Songs: Smaller Batches in eLearning

Posted July 19, 2011 by Joshua Kerievsky

As you may know, our online learning (http://industriallogic.com/shop) uses a music metaphor in which our content is organized into albums, box sets, playlists, compilations, etc.

Every album we have is composed of tracks.

We've recently been measuring how long it takes people to get through our tracks.

Some of our tracks take, on average, about 20 minutes while others (especially the ones with programming exercises) can take up to two hours.

When was the last time you listened to a 20 minute song?

Listening To The Metaphor

If popular songs are 2-5 minutes in length, what could we do to make our tracks more like songs?

45 RPM Single

I started to answer that question by looking at our popular Code Smells album.

In that album, we had a track called Common Code Smells, which contained 20 pages of information, quizzes and videos on the following smells:

  • Dead Code
  • Duplicated Code
  • Comment
  • Long Method
  • Large Class

5 out of the 20 pages were on the Long Method smell.

I wondered what it would be like if Long Method was its own track?

But just calling the track "Long Method" sounded boring.

What would make it feel more like a song?

Then it hit me: "The Long and Winding Code" (based of the popular Beatles song, The Long and Winding Road).

I liked that so much that I went on a search for song titles for every smell in our Code Smells album.

Here is the result of that work:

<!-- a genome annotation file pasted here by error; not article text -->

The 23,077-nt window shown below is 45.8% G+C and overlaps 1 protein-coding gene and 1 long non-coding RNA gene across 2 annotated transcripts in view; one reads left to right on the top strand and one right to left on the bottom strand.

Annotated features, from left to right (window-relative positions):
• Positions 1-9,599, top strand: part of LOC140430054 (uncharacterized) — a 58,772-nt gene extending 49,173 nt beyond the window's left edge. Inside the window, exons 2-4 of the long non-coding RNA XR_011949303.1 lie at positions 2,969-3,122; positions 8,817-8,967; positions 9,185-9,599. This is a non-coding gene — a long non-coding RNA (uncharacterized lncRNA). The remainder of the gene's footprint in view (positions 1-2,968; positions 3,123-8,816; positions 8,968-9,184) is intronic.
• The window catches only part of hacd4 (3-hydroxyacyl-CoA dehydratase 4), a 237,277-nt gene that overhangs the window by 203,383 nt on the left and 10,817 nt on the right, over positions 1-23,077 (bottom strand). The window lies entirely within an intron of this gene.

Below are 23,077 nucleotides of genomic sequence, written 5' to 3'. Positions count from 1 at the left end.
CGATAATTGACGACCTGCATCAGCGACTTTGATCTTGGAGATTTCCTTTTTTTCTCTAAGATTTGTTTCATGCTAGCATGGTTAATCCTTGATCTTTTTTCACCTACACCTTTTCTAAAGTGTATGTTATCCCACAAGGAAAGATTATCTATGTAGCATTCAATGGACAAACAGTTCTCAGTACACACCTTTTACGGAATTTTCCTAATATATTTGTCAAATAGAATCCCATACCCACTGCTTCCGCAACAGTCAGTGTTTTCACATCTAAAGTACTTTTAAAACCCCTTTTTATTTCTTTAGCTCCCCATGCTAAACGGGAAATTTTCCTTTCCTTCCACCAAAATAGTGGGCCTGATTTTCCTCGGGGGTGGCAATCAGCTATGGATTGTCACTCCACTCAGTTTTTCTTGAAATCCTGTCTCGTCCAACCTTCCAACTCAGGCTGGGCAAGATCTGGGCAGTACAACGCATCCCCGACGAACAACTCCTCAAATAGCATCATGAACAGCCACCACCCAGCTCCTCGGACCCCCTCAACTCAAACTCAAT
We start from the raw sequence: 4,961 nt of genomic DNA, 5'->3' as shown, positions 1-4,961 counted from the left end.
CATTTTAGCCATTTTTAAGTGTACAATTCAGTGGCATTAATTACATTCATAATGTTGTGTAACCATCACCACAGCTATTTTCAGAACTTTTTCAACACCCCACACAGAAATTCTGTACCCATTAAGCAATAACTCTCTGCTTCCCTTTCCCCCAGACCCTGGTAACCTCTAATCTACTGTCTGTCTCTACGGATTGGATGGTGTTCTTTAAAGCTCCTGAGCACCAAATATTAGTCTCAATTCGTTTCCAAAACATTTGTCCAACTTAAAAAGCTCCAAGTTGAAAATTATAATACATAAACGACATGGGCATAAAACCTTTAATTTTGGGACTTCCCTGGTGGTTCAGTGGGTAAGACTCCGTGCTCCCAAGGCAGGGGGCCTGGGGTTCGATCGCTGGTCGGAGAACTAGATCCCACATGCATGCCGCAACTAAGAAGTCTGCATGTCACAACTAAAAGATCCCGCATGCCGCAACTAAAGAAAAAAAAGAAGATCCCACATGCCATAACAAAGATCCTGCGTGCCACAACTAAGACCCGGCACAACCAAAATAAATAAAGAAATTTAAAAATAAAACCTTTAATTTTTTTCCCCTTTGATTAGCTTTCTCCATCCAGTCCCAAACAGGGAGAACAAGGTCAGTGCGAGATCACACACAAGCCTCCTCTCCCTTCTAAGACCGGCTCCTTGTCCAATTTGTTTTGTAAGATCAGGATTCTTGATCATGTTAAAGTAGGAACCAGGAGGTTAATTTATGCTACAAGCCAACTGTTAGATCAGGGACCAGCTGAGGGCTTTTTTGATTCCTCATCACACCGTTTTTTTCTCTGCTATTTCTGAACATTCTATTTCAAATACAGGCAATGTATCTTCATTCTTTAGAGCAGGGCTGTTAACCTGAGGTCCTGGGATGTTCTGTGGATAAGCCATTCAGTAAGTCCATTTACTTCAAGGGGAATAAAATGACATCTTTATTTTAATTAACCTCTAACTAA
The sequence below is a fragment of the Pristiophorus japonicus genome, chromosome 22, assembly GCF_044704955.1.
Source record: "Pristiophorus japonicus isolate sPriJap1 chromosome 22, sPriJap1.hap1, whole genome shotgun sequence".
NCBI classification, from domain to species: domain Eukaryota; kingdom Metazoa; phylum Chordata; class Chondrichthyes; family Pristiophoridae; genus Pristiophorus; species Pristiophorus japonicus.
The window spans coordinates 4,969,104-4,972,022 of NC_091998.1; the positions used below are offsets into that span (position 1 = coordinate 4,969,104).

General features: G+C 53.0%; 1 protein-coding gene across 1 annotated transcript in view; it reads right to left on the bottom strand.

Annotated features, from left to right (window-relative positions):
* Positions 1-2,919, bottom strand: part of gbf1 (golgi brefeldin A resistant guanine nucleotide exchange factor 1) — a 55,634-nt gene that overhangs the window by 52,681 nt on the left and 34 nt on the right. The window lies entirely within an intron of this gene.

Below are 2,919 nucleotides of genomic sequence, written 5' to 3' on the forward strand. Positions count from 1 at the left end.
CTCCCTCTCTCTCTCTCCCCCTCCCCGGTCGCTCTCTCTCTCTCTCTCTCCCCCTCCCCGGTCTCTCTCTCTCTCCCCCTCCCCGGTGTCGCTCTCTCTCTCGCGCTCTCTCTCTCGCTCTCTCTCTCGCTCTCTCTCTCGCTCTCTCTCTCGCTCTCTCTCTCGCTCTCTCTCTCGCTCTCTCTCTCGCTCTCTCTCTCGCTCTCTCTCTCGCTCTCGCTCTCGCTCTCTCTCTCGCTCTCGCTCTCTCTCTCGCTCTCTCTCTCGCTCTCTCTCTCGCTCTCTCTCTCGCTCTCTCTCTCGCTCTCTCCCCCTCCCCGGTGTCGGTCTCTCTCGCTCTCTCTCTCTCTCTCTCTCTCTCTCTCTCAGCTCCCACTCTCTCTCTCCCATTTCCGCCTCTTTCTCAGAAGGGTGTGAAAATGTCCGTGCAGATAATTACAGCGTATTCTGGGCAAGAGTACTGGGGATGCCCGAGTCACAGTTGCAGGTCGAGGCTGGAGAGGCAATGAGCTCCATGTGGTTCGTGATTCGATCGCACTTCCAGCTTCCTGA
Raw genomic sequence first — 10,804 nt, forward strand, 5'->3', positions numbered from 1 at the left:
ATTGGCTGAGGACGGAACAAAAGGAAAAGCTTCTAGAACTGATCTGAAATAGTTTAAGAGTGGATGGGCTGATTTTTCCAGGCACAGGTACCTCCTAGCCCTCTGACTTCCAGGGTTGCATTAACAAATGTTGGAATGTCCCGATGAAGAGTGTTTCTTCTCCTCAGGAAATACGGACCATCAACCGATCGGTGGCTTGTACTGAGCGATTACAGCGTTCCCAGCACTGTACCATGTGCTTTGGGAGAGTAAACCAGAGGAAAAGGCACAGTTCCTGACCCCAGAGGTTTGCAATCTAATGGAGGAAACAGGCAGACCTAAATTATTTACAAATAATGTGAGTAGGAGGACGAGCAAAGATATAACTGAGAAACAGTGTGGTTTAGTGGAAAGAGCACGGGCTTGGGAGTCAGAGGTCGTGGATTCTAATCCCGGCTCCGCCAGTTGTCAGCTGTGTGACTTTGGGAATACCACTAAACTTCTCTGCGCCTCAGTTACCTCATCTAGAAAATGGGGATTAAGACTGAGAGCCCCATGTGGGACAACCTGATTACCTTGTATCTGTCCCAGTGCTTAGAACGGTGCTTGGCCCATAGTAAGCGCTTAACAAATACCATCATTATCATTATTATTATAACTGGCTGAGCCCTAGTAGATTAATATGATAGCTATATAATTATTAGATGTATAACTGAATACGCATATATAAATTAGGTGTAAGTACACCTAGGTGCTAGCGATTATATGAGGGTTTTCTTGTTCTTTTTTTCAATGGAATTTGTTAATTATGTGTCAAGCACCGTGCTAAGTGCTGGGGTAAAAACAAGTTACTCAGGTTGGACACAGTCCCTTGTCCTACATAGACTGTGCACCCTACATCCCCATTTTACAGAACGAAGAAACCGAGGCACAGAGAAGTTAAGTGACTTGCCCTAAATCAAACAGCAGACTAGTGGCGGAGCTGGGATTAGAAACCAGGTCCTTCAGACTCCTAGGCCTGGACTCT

SmellSongArtist
Dead CodeThis Is The End, Beautiful FriendThe Doors
Duplicated CodeOops!...I Did It AgainBritney Spears
CommentCommunication BreakdownLez Zeppelin
Long MethodThe Long and Winding CodeThe Beatles
Large ClassWelcome to the JungleGuns N' Roses
Oddball SolutionWhen You're StrangeThe Doors
Primitive ObsessionIf I Had A HammerLee Hays and Pete Seeger
Switch StatememtThe Choice Remains The SameLed Zeppelin
Speculative GeneralityYou Can't Always Guess What They WantRolling Stones
Long Parameter ListToo Much InformationThe Police
Conditional ComplexityTangled Up In BlueBob Dylan
Combinatorial ExplosionHere, There and EverywhereThe Beatles
Alternative Classes With Different InterfacesYou Say Tomato, I Say TomhatoLouis Armstrong
Inappropriate IntimacyDon't Stand So Close To MeThe Police
Indecent ExposureHello, I Love YouThe Doors
Refused BequestDon't Pass Me ByThe Beatles
Black SheepShould I Stay Or Should I Go?The Clash
Data ClassStill Haven't Found What I'm Looking ForU2
Solution SprawlAcross The UniverseThe Beatles
Feature EnvyI Wanna Hold Your HandThe Beatles
Temporary FieldEvery Little Thing You Do Is TragicThe Police
Side EffectDust In The WindKansas

Smaller Learning Batches

Since around 2007, my colleagues and I at Industrial Logic have been heavily influenced by Lean Software Development.

We've been reducing our own batch sizes of work to smaller and smaller amounts, which has led us (during the past year) to Continuous Deployment (i.e. every checkin to version control goes live to our site).

But what about our students?

We had not applied Lean thinking to the experience our students have, especially when they go through our online training.

Smaller tracks are small batches of learning.

So the song metaphor has helped us discover a way to make learning easier and more enjoyable for our students.

Testing, Testing, Testing

Since adopting the Lean Startup process, we are not content to just "hope" that students will like our shorter-length tracks (i.e. songs) better than the longer ones we used to have.

We have to measure it.

So in the following week we will be carefully measuring track completion rates and interviewing students to understand whether the song metaphor is helping or hurting their learning.